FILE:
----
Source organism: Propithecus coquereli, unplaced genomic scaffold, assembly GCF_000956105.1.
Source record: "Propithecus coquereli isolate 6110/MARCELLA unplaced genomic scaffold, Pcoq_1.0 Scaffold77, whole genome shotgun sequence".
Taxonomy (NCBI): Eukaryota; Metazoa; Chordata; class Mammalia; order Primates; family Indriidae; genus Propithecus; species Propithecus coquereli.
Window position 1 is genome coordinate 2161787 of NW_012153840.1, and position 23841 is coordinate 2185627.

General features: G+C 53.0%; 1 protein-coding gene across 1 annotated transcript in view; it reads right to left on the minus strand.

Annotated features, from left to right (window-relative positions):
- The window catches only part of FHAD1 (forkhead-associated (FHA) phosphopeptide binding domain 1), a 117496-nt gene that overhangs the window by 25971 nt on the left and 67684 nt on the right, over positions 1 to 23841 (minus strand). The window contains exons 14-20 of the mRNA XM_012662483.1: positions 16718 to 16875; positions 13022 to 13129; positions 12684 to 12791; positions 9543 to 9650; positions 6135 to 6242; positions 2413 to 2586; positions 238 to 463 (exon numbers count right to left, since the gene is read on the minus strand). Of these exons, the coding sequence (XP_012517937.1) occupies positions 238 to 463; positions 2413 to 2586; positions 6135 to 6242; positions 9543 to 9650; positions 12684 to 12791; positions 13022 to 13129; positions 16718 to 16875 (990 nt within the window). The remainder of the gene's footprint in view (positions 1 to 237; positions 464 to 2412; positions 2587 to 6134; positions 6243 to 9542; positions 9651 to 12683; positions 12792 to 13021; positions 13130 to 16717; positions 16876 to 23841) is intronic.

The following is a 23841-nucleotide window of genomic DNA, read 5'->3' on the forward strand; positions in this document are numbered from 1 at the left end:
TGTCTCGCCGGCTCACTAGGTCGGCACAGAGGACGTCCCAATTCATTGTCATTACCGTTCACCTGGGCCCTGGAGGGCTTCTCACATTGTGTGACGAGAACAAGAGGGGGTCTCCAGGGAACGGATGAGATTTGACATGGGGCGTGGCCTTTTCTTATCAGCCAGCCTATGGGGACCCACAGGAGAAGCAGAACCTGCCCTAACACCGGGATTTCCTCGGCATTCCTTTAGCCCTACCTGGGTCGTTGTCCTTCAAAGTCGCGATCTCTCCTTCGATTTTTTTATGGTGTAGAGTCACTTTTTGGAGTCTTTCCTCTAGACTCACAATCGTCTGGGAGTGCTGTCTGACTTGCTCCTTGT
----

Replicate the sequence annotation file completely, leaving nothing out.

Source organism: Propithecus coquereli, unplaced genomic scaffold, assembly GCF_000956105.1.
Source record: "Propithecus coquereli isolate 6110/MARCELLA unplaced genomic scaffold, Pcoq_1.0 Scaffold77, whole genome shotgun sequence".
Taxonomy (NCBI): Eukaryota; Metazoa; Chordata; class Mammalia; order Primates; family Indriidae; genus Propithecus; species Propithecus coquereli.
Window position 1 is genome coordinate 2161787 of NW_012153840.1, and position 23841 is coordinate 2185627.

General features: G+C 53.0%; 1 protein-coding gene across 1 annotated transcript in view; it reads right to left on the minus strand.

Annotated features, from left to right (window-relative positions):
- The window catches only part of FHAD1 (forkhead-associated (FHA) phosphopeptide binding domain 1), a 117496-nt gene that overhangs the window by 25971 nt on the left and 67684 nt on the right, over positions 1 to 23841 (minus strand). The window contains exons 14-20 of the mRNA XM_012662483.1: positions 16718 to 16875; positions 13022 to 13129; positions 12684 to 12791; positions 9543 to 9650; positions 6135 to 6242; positions 2413 to 2586; positions 238 to 463 (exon numbers count right to left, since the gene is read on the minus strand). Of these exons, the coding sequence (XP_012517937.1) occupies positions 238 to 463; positions 2413 to 2586; positions 6135 to 6242; positions 9543 to 9650; positions 12684 to 12791; positions 13022 to 13129; positions 16718 to 16875 (990 nt within the window). The remainder of the gene's footprint in view (positions 1 to 237; positions 464 to 2412; positions 2587 to 6134; positions 6243 to 9542; positions 9651 to 12683; positions 12792 to 13021; positions 13130 to 16717; positions 16876 to 23841) is intronic.

The following is a 23841-nucleotide window of genomic DNA, read 5'->3' on the forward strand; positions in this document are numbered from 1 at the left end:
TGTCTCGCCGGCTCACTAGGTCGGCACAGAGGACGTCCCAATTCATTGTCATTACCGTTCACCTGGGCCCTGGAGGGCTTCTCACATTGTGTGACGAGAACAAGAGGGGGTCTCCAGGGAACGGATGAGATTTGACATGGGGCGTGGCCTTTTCTTATCAGCCAGCCTATGGGGACCCACAGGAGAAGCAGAACCTGCCCTAACACCGGGATTTCCTCGGCATTCCTTTAGCCCTACCTGGGTCGTTGTCCTTCAAAGTCGCGATCTCTCCTTCGATTTTTTTATGGTGTAGAGTCACTTTTTGGAGTCTTTCCTCTAGACTCACAATCGTCTGGGAGTGCTGTCTGACTTGCTCCTTGT